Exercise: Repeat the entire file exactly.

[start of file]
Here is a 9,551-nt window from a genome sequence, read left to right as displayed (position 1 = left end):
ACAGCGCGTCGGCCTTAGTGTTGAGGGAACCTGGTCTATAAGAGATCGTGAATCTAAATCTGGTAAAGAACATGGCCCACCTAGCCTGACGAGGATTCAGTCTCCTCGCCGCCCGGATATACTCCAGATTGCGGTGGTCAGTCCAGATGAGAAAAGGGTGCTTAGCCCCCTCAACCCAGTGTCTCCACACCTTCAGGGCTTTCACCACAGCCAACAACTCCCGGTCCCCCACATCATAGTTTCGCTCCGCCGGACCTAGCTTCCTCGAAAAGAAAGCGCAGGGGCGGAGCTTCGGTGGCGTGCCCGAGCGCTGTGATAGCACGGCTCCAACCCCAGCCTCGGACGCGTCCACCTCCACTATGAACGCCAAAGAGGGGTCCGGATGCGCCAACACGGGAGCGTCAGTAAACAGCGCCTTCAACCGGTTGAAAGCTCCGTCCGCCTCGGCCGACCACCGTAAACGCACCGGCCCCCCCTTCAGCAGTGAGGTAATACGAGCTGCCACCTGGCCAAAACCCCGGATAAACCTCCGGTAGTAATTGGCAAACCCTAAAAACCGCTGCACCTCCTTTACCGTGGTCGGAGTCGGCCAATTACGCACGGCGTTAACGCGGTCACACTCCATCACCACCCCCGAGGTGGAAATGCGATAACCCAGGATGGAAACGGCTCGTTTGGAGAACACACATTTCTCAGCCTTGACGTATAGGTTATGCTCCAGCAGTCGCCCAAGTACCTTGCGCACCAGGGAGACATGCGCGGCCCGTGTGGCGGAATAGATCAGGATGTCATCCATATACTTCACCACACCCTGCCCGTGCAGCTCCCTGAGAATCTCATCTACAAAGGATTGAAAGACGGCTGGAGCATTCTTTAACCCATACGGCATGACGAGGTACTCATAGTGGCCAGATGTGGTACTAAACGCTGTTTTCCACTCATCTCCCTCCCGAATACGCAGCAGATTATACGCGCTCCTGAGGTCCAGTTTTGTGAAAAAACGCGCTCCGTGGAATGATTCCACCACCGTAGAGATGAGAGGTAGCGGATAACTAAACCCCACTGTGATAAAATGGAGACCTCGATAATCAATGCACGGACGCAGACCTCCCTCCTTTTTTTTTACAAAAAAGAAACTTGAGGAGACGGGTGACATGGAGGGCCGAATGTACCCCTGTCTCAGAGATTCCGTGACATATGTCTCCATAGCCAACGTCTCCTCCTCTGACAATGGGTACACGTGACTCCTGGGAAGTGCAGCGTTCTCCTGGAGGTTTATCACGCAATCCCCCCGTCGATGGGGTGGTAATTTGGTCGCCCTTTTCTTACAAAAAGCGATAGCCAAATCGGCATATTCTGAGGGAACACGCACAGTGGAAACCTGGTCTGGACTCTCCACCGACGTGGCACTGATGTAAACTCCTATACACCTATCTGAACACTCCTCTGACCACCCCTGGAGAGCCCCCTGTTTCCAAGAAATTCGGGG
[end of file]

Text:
Here is a 9,551-nt window from a genome sequence, read left to right as displayed (position 1 = left end):
ACAGCGCGTCGGCCTTAGTGTTGAGGGAACCTGGTCTATAAGAGATCGTGAATCTAAATCTGGTAAAGAACATGGCCCACCTAGCCTGACGAGGATTCAGTCTCCTCGCCGCCCGGATATACTCCAGATTGCGGTGGTCAGTCCAGATGAGAAAAGGGTGCTTAGCCCCCTCAACCCAGTGTCTCCACACCTTCAGGGCTTTCACCACAGCCAACAACTCCCGGTCCCCCACATCATAGTTTCGCTCCGCCGGACCTAGCTTCCTCGAAAAGAAAGCGCAGGGGCGGAGCTTCGGTGGCGTGCCCGAGCGCTGTGATAGCACGGCTCCAACCCCAGCCTCGGACGCGTCCACCTCCACTATGAACGCCAAAGAGGGGTCCGGATGCGCCAACACGGGAGCGTCAGTAAACAGCGCCTTCAACCGGTTGAAAGCTCCGTCCGCCTCGGCCGACCACCGTAAACGCACCGGCCCCCCCTTCAGCAGTGAGGTAATACGAGCTGCCACCTGGCCAAAACCCCGGATAAACCTCCGGTAGTAATTGGCAAACCCTAAAAACCGCTGCACCTCCTTTACCGTGGTCGGAGTCGGCCAATTACGCACGGCGTTAACGCGGTCACACTCCATCACCACCCCCGAGGTGGAAATGCGATAACCCAGGATGGAAACGGCTCGTTTGGAGAACACACATTTCTCAGCCTTGACGTATAGGTTATGCTCCAGCAGTCGCCCAAGTACCTTGCGCACCAGGGAGACATGCGCGGCCCGTGTGGCGGAATAGATCAGGATGTCATCCATATACTTCACCACACCCTGCCCGTGCAGCTCCCTGAGAATCTCATCTACAAAGGATTGAAAGACGGCTGGAGCATTCTTTAACCCATACGGCATGACGAGGTACTCATAGTGGCCAGATGTGGTACTAAACGCTGTTTTCCACTCATCTCCCTCCCGAATACGCAGCAGATTATACGCGCTCCTGAGGTCCAGTTTTGTGAAAAAACGCGCTCCGTGGAATGATTCCACCACCGTAGAGATGAGAGGTAGCGGATAACTAAACCCCACTGTGATAAAATGGAGACCTCGATAATCAATGCACGGACGCAGACCTCCCTCCTTTTTTTTTACAAAAAAGAAACTTGAGGAGACGGGTGACATGGAGGGCCGAATGTACCCCTGTCTCAGAGATTCCGTGACATATGTCTCCATAGCCAACGTCTCCTCCTCTGACAATGGGTACACGTGACTCCTGGGAAGTGCAGCGTTCTCCTGGAGGTTTATCACGCAATCCCCCCGTCGATGGGGTGGTAATTTGGTCGCCCTTTTCTTACAAAAAGCGATAGCCAAATCGGCATATTCTGAGGGAACACGCACAGTGGAAACCTGGTCTGGACTCTCCACCGACGTGGCACTGATGTAAACTCCTATACACCTATCTGAACACTCCTCTGACCACCCCTGGAGAGCCCCCTGTTTCCAAGAAATTCGGGG